We’ve had mould problems ever since moving in to this property. We found it under coving, under the old carpet, behind wallpaper and in the kitchen cupboards.

We’ve slowly been eradicating it – we had most of the issues resolved (except for in the kitchen, but more on that in the next post…) by the time we had finished decorating. However, it kept coming back in our bedroom and in the bathroom along the edges of the ceiling/walls. We had put this down to humidity. At night we breathe whilst sleeping, and in the bathroom… well, that one is obvious. I was getting frustrated with the constant mould recently and called up a specialist company.

They refused to take my money.

Instead, they gave me some (free) tips which, in hindsight, are quite obvious if I had thought about it. I appreciate that they did this instead of charging for someone to come out and do the work for me!

First off, they told me that a high humidity does not result in mould. Instead, where condensation forms is where mould forms. Condensation appears where a surface is cold enough for the moisture in the air to turn into water when it comes into contact with that surface. If you can remove the moisture from the air (essentially impossible in a home) OR warm up those surfaces, condensation won’t form as easily, and therefore mould will have a harder time growing.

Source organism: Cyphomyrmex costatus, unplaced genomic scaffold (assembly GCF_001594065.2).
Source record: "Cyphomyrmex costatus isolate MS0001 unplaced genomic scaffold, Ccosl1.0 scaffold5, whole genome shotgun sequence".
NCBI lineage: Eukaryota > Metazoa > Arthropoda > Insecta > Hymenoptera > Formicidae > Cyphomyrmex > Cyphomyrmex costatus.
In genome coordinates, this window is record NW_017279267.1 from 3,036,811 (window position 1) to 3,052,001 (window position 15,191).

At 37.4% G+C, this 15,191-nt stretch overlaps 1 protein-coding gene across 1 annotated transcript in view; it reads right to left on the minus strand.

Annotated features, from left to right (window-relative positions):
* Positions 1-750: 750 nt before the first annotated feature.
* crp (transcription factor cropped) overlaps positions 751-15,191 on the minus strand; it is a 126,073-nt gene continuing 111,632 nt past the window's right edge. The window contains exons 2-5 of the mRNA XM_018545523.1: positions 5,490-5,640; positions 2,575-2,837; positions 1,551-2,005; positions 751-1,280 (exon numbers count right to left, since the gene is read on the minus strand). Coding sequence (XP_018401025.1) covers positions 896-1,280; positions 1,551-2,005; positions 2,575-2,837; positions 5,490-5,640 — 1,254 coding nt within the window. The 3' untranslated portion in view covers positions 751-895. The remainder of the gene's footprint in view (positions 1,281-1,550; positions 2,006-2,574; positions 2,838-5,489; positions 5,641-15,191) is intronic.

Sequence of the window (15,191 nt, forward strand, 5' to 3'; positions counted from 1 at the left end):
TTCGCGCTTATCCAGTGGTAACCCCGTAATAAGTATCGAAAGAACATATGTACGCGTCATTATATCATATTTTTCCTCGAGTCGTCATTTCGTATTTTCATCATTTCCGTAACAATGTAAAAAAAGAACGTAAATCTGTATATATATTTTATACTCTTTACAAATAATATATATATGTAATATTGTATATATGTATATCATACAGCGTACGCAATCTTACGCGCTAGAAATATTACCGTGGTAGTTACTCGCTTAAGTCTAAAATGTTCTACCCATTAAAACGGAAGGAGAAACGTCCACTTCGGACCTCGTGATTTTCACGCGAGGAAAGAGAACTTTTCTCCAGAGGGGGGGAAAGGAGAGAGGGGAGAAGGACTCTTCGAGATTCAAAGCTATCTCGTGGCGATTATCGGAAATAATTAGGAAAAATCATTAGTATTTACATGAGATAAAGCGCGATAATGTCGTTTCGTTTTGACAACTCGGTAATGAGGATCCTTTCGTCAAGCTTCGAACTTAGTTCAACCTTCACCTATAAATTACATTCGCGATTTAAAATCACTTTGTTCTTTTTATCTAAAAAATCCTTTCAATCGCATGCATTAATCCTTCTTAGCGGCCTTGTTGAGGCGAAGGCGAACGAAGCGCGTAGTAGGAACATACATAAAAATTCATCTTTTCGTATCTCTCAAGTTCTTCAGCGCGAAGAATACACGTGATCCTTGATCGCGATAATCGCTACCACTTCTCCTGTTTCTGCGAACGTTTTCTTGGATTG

Heating a room does not achieve this on its own. As the mould was forming along the edges of where the ceiling/walls met (on externally facing walls, too!) the specialist company surmised that the insulation in the loft was not covering those areas. The heat was escaping through the plasterboard ceiling and not being held by insulation, cooling the area down. Water in the warm air would travel up, hit the ceiling barrier and condense there, dripping down the walls if enough formed.

Up to the loft I went to disover that this was indeed the case. In some areas (not coincidentally the same areas where we had the most issues with mould) up to two foot of ceiling was exposed. Luckily, there was a spare roll of insulation up there already. I used this to fill in the edges about a week ago and since then we’ve not had any more mould appear in those trouble spots. Early days of course, and we’re still getting mould around the windows, but I have some thermal insulating paint to test there.

Ideally we’d replace our windows but can’t really afford to do so at the moment – they’re old and the seal has broken on some of them, which we will get repaired.

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